One of Dortmunder's friends reads a Parker novel about a kidnapping and decides this book is the perfect blueprint to polly off the real life caper. Needless to say things don't go anything like the book and hilarity ensues.

R.I.P Mr. Westlake. You magnificent bastard.

Ps. Loved it even more because I'm obsessed with Parker and he and those books were the beginning of my crime noir obsession.
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Spiros
Mar 17, 2011 rated it really liked it  ·  review of another edition
Recommends it for: those with an appreciation for postmodern crime farces
Andy Kelp once again comes up with the fool-proof caper: plan a kidnapping using Richard Stark's (mythical) novel CHILD HEIST as a blueprint. What could go wrong? They get away with it in the novel!
Needless to say, as in any Dortmunder story, things tend to go hilariously wrong.
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Caroline
Oct 29, 2018 rated it really liked it  ·  review of another edition
I keep waiting for these books to become repetitive or for the joke to get old, but this easily the funniest one so far.
Frank
Dec 18, 2021 rated it really liked it  ·  review of another edition
I decided to read this one after finishing the prior novel in this series, Bank Shot, which I really enjoyed. Jimmy the Kid is also a very entertaining and fun ride with the Dortmunder crew including the usuals, Andy Kelp, Murch and his mom, and Dortmunder's girlfriend, May. In this one, Kelp has read a book called Child Heist by Richard Stark detailing the kidnapping of a young boy for ransom. (Richard Stark is one of Westlake's pseudonyms which he used to write the gritty Parker series). In th ...more
Diogenes
Aug 29, 2017 rated it it was amazing  ·  review of another edition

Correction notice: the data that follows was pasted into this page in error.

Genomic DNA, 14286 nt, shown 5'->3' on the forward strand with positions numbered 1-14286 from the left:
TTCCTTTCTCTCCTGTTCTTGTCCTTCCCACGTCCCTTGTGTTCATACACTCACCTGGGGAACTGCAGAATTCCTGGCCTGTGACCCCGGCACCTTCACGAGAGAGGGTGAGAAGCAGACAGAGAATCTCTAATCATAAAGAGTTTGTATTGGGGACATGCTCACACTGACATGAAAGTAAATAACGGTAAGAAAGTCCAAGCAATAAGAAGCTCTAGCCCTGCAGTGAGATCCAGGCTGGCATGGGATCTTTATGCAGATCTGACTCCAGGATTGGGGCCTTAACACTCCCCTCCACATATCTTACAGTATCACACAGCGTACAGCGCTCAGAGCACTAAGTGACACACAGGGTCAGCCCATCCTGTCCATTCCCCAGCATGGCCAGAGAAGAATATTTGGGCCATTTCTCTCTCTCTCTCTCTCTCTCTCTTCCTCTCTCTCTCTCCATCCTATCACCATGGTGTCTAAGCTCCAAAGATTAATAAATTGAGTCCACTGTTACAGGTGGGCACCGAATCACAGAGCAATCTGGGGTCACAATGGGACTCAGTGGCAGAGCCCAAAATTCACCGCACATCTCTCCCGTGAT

What a delight! Although the blurb gives no indication that this a comedy caper, it's got more laugh-out-loud moments than most so-called comedies. Westlake has fun parodying himself, even using one of his pen names as the author of the book the gang uses as their blueprint. Published in the mid-70s, the NY subway uses tokens and there are no cell phones, but the caper is still good fun. ...more
Paula
Nov 15, 2020 rated it really liked it  ·  review of another edition
Shelves: audiobook, 2020-reads
Misfit kidnappers that seem to pull off their caper, one they mimicked from a novel.
Dortmunder reluctantly agrees to be part of it. Colorful characters, with Jimmy the kid who is kidnapped showing resourcefulness, but little fear for his life.
Diabolika
Jan 09, 2018 rated it really liked it  ·  review of another edition
Shelves: 0-swashbuckling
Dortmunder's nice recap of the previous installments:

«The last time I listened to you, I wound up running all over Long Island with a stolen bank, and what did I get out of it? A head cold» [...] «And the time before that, you remember what that was? That other time I listened to you? That goddam Balabomo Emerald, remember that one?»

Quite interesting Murch's philosophy: ... It isn't whether you win or lose, it's how you play the game.

As usual, lots of laughs.
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Sally Peters
Oct 24, 2018 rated it really liked it  ·  review of another edition
Very funny!
Mike
Aug 27, 2021 rated it it was amazing  ·  review of another edition
This was just a real fun read. As it's the third book in the Dortmunder series you should know already what to expect, the perfect plan that should go off without a hitch, and yet hitches abound. It was only after I was halfway through reading it that I recalled that I had actually seen this when I was a kid, it stared a young Gary Coleman as Jimmy and I remember it being a hoot, I also found the book to be laugh out loud funny.

If you're looking for a light heist novel, then it's well worth read
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Book Concierge
3.5***